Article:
Until this week, a girl hadn’t been born in the Tener family since the Roosevelt administration.
As in Teddy Roosevelt.
But at 2:11 p.m. Tuesday, the Clark County family with an overabundance of Y chromosomes did the unthinkable — one of them gave birth to a daughter.
Emma Mae Tener, the first Tener girl born in 106 years, by everybody’s guess, was born to Shauna and Jason Tener at Springfield Regional Medical Center.
Even though an ultrasound predicted Emma’s gender, Jason Tener’s grandfather, Lowell Tener, refused to believe it.
“He kept calling it an X-ray,” Jason Tener, 31, said. “He said, ‘That X-ray is wrong.’ He said, ‘I’ll believe it when I see it.’”
After Tuesday, the only thing left in question was how far back, in fact, the last Tener girl was born.
“Your great-great-grandpa would be the one who had a girl,” Shauna Tener, 31, explained to her husband Wednesday as they debated how many “greats” it went back.
It’s believed there hasn’t been a Tener girl born — the only female Teners are the ones the boys marry — since about 1907.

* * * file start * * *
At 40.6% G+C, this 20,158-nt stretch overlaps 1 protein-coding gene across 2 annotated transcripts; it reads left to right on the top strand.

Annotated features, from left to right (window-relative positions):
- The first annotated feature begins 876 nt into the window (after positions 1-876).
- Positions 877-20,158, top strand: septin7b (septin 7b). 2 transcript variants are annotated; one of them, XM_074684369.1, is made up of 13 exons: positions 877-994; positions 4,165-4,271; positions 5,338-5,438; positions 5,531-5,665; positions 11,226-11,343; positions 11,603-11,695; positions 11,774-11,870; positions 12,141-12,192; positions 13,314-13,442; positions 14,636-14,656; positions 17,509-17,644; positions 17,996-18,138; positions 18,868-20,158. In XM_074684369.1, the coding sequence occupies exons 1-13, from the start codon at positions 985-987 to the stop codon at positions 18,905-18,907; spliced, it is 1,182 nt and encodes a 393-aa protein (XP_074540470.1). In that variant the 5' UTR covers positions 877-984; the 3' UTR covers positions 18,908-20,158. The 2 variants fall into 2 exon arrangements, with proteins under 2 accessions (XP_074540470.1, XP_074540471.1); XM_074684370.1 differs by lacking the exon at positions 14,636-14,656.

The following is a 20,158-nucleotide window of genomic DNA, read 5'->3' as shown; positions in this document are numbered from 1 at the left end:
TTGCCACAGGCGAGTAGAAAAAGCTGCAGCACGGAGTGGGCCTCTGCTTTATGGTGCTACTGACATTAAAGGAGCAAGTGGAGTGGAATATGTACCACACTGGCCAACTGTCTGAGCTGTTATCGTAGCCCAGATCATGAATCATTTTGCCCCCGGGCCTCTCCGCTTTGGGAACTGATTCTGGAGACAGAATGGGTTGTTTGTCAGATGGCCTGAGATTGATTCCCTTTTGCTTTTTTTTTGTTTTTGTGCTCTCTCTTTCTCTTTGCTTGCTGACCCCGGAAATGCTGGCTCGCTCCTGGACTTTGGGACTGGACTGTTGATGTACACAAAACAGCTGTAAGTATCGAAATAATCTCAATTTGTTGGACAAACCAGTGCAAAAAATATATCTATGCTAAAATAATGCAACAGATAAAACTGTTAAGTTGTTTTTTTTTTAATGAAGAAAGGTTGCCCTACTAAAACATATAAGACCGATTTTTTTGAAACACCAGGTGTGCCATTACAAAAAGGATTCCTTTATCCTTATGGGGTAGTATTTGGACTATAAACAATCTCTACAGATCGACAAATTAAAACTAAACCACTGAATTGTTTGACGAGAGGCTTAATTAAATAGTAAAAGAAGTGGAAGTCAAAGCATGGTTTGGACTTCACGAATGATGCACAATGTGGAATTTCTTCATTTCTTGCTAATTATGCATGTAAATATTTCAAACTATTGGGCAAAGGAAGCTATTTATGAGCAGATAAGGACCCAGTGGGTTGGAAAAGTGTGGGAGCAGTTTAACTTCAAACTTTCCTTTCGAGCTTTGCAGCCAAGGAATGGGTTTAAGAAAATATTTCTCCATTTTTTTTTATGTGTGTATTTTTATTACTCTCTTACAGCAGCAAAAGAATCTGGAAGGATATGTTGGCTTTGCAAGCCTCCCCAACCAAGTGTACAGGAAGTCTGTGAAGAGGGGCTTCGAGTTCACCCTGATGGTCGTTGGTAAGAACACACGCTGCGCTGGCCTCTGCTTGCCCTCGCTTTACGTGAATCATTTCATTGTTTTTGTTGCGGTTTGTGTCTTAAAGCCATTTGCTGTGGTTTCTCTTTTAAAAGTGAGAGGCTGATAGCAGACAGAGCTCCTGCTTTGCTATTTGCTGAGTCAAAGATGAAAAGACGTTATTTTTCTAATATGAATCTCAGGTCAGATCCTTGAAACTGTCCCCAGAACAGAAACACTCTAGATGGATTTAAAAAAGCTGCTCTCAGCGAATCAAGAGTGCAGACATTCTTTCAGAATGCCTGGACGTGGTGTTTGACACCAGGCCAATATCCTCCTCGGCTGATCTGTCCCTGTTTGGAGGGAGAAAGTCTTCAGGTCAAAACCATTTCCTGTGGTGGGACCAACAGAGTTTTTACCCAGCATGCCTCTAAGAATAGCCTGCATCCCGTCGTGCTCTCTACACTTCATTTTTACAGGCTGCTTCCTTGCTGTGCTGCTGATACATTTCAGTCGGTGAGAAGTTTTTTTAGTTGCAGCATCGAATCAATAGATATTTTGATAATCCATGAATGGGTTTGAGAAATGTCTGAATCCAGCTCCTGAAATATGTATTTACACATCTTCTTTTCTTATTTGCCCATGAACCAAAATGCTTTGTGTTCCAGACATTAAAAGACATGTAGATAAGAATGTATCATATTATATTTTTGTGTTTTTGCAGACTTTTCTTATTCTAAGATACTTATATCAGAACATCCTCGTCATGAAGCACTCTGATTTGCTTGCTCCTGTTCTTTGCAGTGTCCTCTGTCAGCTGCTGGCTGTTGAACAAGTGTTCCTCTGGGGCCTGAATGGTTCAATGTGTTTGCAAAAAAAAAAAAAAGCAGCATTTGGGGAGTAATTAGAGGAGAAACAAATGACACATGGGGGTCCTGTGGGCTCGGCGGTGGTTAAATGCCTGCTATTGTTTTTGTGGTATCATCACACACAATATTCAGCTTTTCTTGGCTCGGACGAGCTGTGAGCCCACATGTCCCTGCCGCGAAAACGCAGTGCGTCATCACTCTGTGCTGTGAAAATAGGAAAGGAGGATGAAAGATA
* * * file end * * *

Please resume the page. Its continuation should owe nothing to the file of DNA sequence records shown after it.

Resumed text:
The Model T was yet to be built. A place called Fort Lee, N.J., was the movie capital of the world, not Hollywood (and movies were silent and only about 10 minutes in length).
Emma, who weighed in at 10 pounds, is Shauna and Jason Tener’s third child. Naturally, the other two are boys — 6-year-old, Caleb, and 4-year-old, Aiden.
Shauna Tener, an emergency room nurse at Springfield Regional, never thought she’d have a girl being married to a Tener.
“It’s always been a joke,” she said.
The wife of Jason Tener’s brother will be next to give birth, in June.
“I’ll bet money it’s a boy,” said Jason Tener, a volunteer Hustead firefighter who works at Esterline and Sons Manufacturing.
But, for right now, Caleb Tener can look at his new baby sister and say something that hasn’t been said in more than a century.
“She’s cute,” he said.